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Against the Odds: Infinite Turns with Sage of Hours

Hello everyone, and welcome to the first installment of a brand new video series here on MTGGoldfish that we're calling Against the Odds. Unlike Budget Magic, where our goal is to make fun and competitive decks for $100 or less, the goal of Against the Odds isn't necessarily to be competitive. Instead, this is our place to try out fun, exciting, quirky and underplayed cards and see just how difficult it is to get them to work. 

Today's deck, Bant Sage of Hours, probably isn't going to win any GPs, and it might even struggle at Friday Night Magic; but some percentage of games we'll take infinite turns in Standard which is one of the coolest things I can imagine. Our challenge for this week is to figure out just how often we can make this work, in essence answering "what are the odds that we can take infinite turns in Standard with Sage of Hours?"

Because we will likely do a decent amount of losing over the course of the series, the videos are edited a bit heavier than Budget Magic. However all of the games are shown in chronological order, so you get to see exactly how long it takes to achieve our goal. While I make sure to capture all the important plays, we don't watch every phase of every turn of every game of every match. As such, we actually get to watch three matches and have a short discussion in under 20 minutes! Since the editing is a bit experimental, make sure to let me know what you think in the comments. 

The final part of the equation is voting. While I picked the Sage of Hours combo to get the series started, each week we are going to include a poll in the Against the Odds article and it will contain five choices (cards, combos, archetypes etc). Whichever one receives the most votes will be featured in the next episode, while whichever receives the least amount of votes will be dropped from the list. So each week you'll have two fresh options, as well as the 2nd - 4th place options from the previous week. Of course, you are also encouraged to leave suggestions for what should be on the ballot in the comments. Check out the videos and then we'll talk a bit more about the deck. First a quick reminder — if you enjoy the Against the Odds series and the other video content here on MTGGoldfish, make sure to subscribe to the MTGGoldfish Youtube Channel to keep up on all the latest and greatest.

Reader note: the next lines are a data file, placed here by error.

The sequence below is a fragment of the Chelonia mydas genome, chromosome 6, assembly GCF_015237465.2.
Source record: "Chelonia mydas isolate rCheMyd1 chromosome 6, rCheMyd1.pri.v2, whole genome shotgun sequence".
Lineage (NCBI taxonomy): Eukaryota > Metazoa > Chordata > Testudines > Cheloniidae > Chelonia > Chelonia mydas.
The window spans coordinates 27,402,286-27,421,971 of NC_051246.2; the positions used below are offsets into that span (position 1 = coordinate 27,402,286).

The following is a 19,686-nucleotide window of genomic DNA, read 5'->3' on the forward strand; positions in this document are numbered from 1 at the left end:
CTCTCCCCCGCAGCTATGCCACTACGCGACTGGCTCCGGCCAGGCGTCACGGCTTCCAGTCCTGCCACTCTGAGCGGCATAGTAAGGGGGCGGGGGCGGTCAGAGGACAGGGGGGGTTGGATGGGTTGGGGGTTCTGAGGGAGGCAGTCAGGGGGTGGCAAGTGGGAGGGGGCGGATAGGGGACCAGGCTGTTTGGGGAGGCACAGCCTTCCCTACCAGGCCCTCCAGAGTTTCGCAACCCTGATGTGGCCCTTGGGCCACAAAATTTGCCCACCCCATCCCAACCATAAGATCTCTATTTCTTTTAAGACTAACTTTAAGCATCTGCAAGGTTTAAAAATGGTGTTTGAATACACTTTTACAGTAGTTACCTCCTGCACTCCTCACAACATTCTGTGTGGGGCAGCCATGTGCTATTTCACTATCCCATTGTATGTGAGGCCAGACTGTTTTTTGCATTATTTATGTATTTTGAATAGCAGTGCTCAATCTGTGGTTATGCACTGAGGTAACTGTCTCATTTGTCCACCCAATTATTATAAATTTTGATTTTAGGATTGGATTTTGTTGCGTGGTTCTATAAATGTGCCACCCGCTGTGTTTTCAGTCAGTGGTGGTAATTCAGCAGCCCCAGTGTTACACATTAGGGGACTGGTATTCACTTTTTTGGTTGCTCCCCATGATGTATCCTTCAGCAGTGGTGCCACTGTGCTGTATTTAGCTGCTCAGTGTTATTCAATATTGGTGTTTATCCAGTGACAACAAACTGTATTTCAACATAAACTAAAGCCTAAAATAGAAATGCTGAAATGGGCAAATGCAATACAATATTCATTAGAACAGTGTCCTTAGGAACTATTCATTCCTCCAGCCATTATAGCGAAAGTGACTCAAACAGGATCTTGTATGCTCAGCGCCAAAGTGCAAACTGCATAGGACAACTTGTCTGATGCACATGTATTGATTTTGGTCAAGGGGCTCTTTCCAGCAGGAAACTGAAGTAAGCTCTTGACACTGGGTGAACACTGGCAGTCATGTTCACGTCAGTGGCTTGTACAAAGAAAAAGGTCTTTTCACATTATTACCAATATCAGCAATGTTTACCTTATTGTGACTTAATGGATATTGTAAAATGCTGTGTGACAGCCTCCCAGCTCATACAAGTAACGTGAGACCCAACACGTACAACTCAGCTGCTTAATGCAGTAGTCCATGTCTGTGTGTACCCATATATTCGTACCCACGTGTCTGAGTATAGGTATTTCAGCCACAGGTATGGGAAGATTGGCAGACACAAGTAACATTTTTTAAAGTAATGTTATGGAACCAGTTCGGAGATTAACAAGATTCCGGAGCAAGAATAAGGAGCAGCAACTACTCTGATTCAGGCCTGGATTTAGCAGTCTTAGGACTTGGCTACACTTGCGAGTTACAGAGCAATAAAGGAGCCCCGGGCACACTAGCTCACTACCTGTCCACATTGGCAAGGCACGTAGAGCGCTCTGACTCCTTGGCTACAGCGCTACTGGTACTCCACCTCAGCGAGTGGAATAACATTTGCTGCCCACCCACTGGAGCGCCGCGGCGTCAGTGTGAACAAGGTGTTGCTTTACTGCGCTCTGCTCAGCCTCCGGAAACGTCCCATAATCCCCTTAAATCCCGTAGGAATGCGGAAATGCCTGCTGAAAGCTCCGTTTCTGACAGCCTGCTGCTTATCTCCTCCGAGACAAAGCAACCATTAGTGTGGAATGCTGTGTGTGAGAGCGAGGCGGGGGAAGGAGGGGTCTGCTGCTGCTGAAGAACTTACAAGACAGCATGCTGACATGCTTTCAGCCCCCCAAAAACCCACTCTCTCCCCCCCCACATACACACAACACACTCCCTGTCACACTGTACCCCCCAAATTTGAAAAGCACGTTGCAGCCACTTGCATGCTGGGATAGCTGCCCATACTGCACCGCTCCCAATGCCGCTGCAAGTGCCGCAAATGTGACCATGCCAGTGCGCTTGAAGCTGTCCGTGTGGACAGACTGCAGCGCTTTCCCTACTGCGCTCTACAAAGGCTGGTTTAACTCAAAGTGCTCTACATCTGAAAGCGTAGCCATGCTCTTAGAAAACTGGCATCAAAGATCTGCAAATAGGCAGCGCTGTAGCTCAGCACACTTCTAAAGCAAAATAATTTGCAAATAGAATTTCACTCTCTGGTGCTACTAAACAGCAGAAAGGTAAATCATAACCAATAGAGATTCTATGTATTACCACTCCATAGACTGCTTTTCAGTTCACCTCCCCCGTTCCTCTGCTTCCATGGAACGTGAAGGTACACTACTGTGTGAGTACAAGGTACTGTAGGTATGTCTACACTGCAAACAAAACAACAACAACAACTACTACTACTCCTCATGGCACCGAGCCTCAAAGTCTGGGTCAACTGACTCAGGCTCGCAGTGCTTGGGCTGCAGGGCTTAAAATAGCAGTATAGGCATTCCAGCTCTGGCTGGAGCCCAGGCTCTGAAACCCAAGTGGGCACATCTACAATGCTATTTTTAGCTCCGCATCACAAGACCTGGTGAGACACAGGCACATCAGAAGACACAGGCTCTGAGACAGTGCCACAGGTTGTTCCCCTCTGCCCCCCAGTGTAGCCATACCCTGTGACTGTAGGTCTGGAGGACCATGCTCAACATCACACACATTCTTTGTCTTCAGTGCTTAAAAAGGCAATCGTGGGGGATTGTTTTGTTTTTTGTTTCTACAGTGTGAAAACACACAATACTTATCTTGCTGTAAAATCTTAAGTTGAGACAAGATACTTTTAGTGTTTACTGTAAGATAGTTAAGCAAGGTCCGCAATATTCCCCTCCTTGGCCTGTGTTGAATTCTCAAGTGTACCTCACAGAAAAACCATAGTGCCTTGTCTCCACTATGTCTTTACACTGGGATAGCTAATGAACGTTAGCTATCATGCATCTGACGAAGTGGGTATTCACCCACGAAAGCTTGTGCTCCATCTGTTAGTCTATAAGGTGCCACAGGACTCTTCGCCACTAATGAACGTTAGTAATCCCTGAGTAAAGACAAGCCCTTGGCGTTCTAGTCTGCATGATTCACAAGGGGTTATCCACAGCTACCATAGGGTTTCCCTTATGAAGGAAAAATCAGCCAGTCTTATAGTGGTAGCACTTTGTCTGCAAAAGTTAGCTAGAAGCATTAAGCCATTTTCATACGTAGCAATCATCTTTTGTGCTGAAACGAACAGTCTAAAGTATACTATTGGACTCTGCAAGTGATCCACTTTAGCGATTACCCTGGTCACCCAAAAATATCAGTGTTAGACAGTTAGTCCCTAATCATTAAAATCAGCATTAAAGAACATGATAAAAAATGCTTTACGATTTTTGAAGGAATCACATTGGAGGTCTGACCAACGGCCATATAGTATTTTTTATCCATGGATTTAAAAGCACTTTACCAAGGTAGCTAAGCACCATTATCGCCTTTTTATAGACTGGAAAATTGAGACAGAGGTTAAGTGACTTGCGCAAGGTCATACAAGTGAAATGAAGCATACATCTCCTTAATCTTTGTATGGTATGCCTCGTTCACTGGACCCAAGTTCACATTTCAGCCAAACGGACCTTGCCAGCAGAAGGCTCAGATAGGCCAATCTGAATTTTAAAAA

Sage of Hours: Intro

Sage of Hours: Matches

The Combo

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The basic idea of the deck is to get a Sage of Hours on the battlefield along with a Dragonscale General and five mana creatures (which are included more for their ability to tap without attacking than for their ability to produce mana). With this assembled, we can tap all of our creatures for mana (even if we don't actually use it) which triggers Dragonscale General's bolster ability to put five counters on a Sage of Hours at the end of our turn. We then immediately remove all the counters from Sage of Hours, take an extra turn, rinse and repeat. The rest of the deck is filled with cards to help protect the combo like Swan Song and Negate along with card draw spells including Ajani, Mentor of Heroes, Dragonlord's Prerogative and Jace's Ingenuity to help us find the cards we need to combo off.